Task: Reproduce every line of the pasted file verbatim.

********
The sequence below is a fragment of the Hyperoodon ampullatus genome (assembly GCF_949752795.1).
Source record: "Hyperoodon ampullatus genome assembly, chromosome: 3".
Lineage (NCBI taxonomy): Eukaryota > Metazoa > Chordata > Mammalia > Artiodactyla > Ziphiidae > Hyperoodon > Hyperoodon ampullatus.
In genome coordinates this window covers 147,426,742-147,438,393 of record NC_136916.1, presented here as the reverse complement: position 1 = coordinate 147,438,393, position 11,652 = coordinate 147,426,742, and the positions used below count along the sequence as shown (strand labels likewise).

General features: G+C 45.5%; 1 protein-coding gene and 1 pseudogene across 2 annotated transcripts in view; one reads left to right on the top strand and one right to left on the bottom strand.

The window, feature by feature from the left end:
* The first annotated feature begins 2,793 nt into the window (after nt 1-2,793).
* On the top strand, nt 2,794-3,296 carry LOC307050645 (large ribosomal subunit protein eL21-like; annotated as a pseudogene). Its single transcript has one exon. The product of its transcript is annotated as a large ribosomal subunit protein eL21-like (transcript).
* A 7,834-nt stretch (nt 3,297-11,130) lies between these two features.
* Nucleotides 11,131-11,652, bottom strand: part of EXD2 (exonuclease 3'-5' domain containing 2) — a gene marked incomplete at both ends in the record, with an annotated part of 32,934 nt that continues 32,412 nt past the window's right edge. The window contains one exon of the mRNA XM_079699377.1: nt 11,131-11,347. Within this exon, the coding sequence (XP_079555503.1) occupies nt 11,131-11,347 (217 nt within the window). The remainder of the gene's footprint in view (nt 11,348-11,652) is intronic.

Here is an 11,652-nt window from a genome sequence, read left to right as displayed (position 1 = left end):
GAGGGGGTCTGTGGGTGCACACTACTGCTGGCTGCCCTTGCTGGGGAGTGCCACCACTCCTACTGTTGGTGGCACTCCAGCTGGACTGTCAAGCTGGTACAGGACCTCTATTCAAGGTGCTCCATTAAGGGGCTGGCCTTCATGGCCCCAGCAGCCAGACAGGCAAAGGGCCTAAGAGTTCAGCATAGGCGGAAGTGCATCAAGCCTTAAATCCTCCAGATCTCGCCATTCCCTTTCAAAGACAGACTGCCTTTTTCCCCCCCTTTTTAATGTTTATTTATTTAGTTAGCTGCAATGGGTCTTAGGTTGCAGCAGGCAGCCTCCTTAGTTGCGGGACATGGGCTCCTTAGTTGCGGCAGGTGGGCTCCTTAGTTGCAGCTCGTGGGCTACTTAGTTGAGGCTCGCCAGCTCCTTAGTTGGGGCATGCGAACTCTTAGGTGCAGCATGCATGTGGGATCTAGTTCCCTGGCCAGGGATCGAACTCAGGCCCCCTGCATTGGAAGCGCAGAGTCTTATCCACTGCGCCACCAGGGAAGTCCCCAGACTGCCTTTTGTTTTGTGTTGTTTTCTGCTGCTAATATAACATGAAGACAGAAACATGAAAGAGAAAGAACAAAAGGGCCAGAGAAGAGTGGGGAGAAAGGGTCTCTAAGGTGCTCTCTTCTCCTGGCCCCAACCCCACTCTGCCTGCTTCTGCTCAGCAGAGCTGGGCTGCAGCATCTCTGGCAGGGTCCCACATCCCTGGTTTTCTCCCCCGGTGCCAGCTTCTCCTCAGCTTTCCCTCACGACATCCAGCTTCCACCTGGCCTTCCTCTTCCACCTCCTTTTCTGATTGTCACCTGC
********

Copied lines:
The sequence below is a fragment of the Hyperoodon ampullatus genome (assembly GCF_949752795.1).
Source record: "Hyperoodon ampullatus genome assembly, chromosome: 3".
Lineage (NCBI taxonomy): Eukaryota > Metazoa > Chordata > Mammalia > Artiodactyla > Ziphiidae > Hyperoodon > Hyperoodon ampullatus.
In genome coordinates this window covers 147,426,742-147,438,393 of record NC_136916.1, presented here as the reverse complement: position 1 = coordinate 147,438,393, position 11,652 = coordinate 147,426,742, and the positions used below count along the sequence as shown (strand labels likewise).

General features: G+C 45.5%; 1 protein-coding gene and 1 pseudogene across 2 annotated transcripts in view; one reads left to right on the top strand and one right to left on the bottom strand.

The window, feature by feature from the left end:
* The first annotated feature begins 2,793 nt into the window (after nt 1-2,793).
* On the top strand, nt 2,794-3,296 carry LOC307050645 (large ribosomal subunit protein eL21-like; annotated as a pseudogene). Its single transcript has one exon. The product of its transcript is annotated as a large ribosomal subunit protein eL21-like (transcript).
* A 7,834-nt stretch (nt 3,297-11,130) lies between these two features.
* Nucleotides 11,131-11,652, bottom strand: part of EXD2 (exonuclease 3'-5' domain containing 2) — a gene marked incomplete at both ends in the record, with an annotated part of 32,934 nt that continues 32,412 nt past the window's right edge. The window contains one exon of the mRNA XM_079699377.1: nt 11,131-11,347. Within this exon, the coding sequence (XP_079555503.1) occupies nt 11,131-11,347 (217 nt within the window). The remainder of the gene's footprint in view (nt 11,348-11,652) is intronic.

Here is an 11,652-nt window from a genome sequence, read left to right as displayed (position 1 = left end):
GAGGGGGTCTGTGGGTGCACACTACTGCTGGCTGCCCTTGCTGGGGAGTGCCACCACTCCTACTGTTGGTGGCACTCCAGCTGGACTGTCAAGCTGGTACAGGACCTCTATTCAAGGTGCTCCATTAAGGGGCTGGCCTTCATGGCCCCAGCAGCCAGACAGGCAAAGGGCCTAAGAGTTCAGCATAGGCGGAAGTGCATCAAGCCTTAAATCCTCCAGATCTCGCCATTCCCTTTCAAAGACAGACTGCCTTTTTCCCCCCCTTTTTAATGTTTATTTATTTAGTTAGCTGCAATGGGTCTTAGGTTGCAGCAGGCAGCCTCCTTAGTTGCGGGACATGGGCTCCTTAGTTGCGGCAGGTGGGCTCCTTAGTTGCAGCTCGTGGGCTACTTAGTTGAGGCTCGCCAGCTCCTTAGTTGGGGCATGCGAACTCTTAGGTGCAGCATGCATGTGGGATCTAGTTCCCTGGCCAGGGATCGAACTCAGGCCCCCTGCATTGGAAGCGCAGAGTCTTATCCACTGCGCCACCAGGGAAGTCCCCAGACTGCCTTTTGTTTTGTGTTGTTTTCTGCTGCTAATATAACATGAAGACAGAAACATGAAAGAGAAAGAACAAAAGGGCCAGAGAAGAGTGGGGAGAAAGGGTCTCTAAGGTGCTCTCTTCTCCTGGCCCCAACCCCACTCTGCCTGCTTCTGCTCAGCAGAGCTGGGCTGCAGCATCTCTGGCAGGGTCCCACATCCCTGGTTTTCTCCCCCGGTGCCAGCTTCTCCTCAGCTTTCCCTCACGACATCCAGCTTCCACCTGGCCTTCCTCTTCCACCTCCTTTTCTGATTGTCACCTGC